Andrew Michael: [00:10:57] Okay. Okay. And then just talk us through, like, how did the sales [00:11:00] team then evolve? So you started out with initially two people after year one, and I might be pushing your memory here a bit, but how did you then start to scale the team arts? What size did it get to when you got to the point you say, hold on, maybe we need to get customer success involved as well.
Esben: [00:11:14] Yeah. So I think we hired for customer success in 2016. So that was, yeah. For about three years after we have started the business. And until then you can say it was pretty much the founders are doing that from an an operations perspective. We just called it operations. But the sales team as such grew in a very kind of organic way, we hired.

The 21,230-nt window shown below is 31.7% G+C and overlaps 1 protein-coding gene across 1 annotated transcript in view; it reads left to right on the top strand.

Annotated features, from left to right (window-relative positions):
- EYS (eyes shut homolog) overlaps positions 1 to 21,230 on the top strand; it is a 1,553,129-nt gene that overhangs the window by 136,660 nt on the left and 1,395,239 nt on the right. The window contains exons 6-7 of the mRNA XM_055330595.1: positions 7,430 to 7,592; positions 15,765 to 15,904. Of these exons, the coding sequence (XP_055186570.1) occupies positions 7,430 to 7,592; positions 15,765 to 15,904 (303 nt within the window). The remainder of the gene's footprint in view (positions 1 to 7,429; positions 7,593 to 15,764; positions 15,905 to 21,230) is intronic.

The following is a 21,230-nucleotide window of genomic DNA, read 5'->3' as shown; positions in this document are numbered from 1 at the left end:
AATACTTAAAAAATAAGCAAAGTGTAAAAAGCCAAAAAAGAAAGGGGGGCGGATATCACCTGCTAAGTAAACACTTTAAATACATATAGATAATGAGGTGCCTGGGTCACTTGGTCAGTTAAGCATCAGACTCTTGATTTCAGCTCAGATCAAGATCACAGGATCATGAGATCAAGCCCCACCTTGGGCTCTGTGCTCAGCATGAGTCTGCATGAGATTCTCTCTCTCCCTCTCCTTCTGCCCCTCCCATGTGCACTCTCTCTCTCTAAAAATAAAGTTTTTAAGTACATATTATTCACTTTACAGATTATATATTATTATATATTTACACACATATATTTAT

More BDRs to solves meetings because we were seeing that back then. And I don't think it's likely working that great anymore, but back then, at least it's a, it was a great way to get meetings to do email campaigns, to do a LinkedIn and all this stuff. And we saw that it was working. So we hired more BDRs.
We made a good partnership. With a comment that actually sources BDRs and trains them. And [00:12:00] then we hired those. And then we also build out we hired a couple of these. But we, I think the ratio back then was like four BDRs and then three days or something like that. Yeah, when I started, so we had a sales team of 10 people or so when I moved on into into focusing on building customer success and we decided to hire a VP of sales to further scale the sales organization.